Matlock/Lieven/Petro: Valuable Contributions to Resolution in Ukraine, Response to Schiller Institute
Jan. 17, 2022 (EIRNS)—The International Institute for Peace (IPP), based in Vienna, sponsored a forum today on the subject of a “Peaceful Solution for Ukraine.” Among the speakers were three leading experts fighting to stop the rush for war between the U.S. and Russia: the last U.S. Ambassador to the Soviet Union Jack Matlock; Anatol Lieven, a former British journalist now with the Quincy Institute; and Nicolai Petro, a former State Department officer on Russia, now at the University of Rhode Island.
Ambassador Matlock began by reviewing the “failure of 1989,” as a moment in which all of Europe could have been demilitarized and brought together around a common purpose. Instead, Western leaders claimed, falsely in his view, that the West had “won the Cold War.” But the breakup of the U.S.S.R. took place after the end of the Cold War, as an agreement between Russian leaders and the former Soviet states. Thinking the West “won,” the likes of Francis Fukuyama declared the “End of History,” promoting regime change to force liberal democracy. Serbia was the first illegal war, without UN authorization. The expansion of NATO re-militarized relations in Europe.
The only solution for the Ukraine crisis, Matlock said, is federalism, autonomy for the Donbas as in Minsk II. But Kiev is rejecting it, thinking NATO will back them, which is not true, as shown over these past weeks. We must end the imperial division of “East vs. West,” and unite behind common aims.
Anatol Lieven fully supported Matlock, adding that Austria and Finland are examples of neutrality and a model for Ukraine. The Maidan coup, forcing Ukraine to choose between East and West, was a disaster. Kiev refuses to follow Minsk II because they know it would rule out ever joining NATO. War is not likely, other than by “catastrophic mistakes,” but that is possible. The idea that Ukraine has gained “free market democracy” as promised is a fraud—the per-capita GDP of Ukraine is now one-third that of Russia’s.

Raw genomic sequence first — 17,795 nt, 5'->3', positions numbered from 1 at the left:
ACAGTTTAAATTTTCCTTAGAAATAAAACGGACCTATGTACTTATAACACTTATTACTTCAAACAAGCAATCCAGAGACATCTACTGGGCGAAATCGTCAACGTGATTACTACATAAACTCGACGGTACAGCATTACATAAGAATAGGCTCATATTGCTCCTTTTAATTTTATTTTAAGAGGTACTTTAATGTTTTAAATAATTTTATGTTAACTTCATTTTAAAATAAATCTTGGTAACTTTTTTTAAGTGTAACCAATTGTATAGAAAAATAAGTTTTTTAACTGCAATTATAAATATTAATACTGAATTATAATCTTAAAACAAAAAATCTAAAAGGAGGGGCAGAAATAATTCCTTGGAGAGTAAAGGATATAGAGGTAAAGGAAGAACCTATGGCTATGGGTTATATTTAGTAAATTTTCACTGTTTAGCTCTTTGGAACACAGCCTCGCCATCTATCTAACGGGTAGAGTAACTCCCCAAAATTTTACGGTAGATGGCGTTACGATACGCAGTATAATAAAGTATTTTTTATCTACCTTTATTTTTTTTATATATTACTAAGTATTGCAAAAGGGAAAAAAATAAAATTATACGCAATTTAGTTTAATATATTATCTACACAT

The 1914 war was launched with each side believing they were fighting for a “superior civilization,” and they destroyed each other, Lieven said. He recited a poem which had a series of ghosts of soldiers from different wars, with each verse ending: “I died for freedom, this I know, Those who sent me told me so.”
Nicolai Petro addressed the internal conflict in Ukraine, noting that it has gone on for 150 years, by those who demand a “civilizational choice” between those who want a shared identity with Russia and those who denounce all things Russian—politics, economics, culture, science. Three major battles: World War I, World War II, and 2014. “The obvious solution is federalism, which has been proposed several times over these 150 years. However, in Kiev today, calling for federalism is considered treasonous. Kiev, Petro said, has passed a law that will give the people of Donbas only “limited human rights” after reuniting the country, for 20 years. He called for a “truth and reconciliation” process.
The first question taken was from the Schiller Institute’s Pat Salisbury, addressed to Ambassador Jack Matlock and Anatol Lieven. The question was:
“Leading strategic expert of the Russian International Affairs Council Andrey Kortunov, in a recent interview with Executive Intelligence Review, where he soberly viewed the conflicts in the world, stated that he believed that Afghanistan was one of the few areas in the world where he sees no major contradictions between East and West, and where there is an opportunity for multilateral cooperation. Do you agree that this is possible and desirable, and that co-operative action to stop the unfolding unprecedented humanitarian disaster in Afghanistan could have a positive spillover effect into ‘red line’ situations such as Ukraine and Taiwan, and begin to shift the failed underlying assumption identified by Ambassador Matlock?”
Matlock answered (in paraphrase): Yes, any effort to cooperate is useful, that is precisely how we engineered an end to the Cold War. We began cooperating on various issues and within about three years we were ending the Cold War. There are also other areas than Ukraine where cooperation is possible. One is the area of cyber security, and also strategic issues. Ambassador Matlock then returned to the issue of Ukraine per se, noting that many of the issues evoke a great deal of emotion. One of these is membership in NATO which can have no possible benefit to Ukraine. He invited everyone to actually read Article Five, which he said would not commit America or NATO to come to the military aid of Ukraine—what it says is that an attack on one is an attack on all, and then the others will decide how to respond. While he did not expect Russia to invade Ukraine, if this were to occur Russia would easily prevail militarily, in his view, and would occupy Kiev within a week.
Anatol Lieven also responded to the question. He repeated his argument that only federalism can solve the crisis in Ukraine, observing that many countries have federal systems, including the United States. He said the Western position is physically and morally cowardly, and that you can “talk all you want about democracy, it is not a moral position.”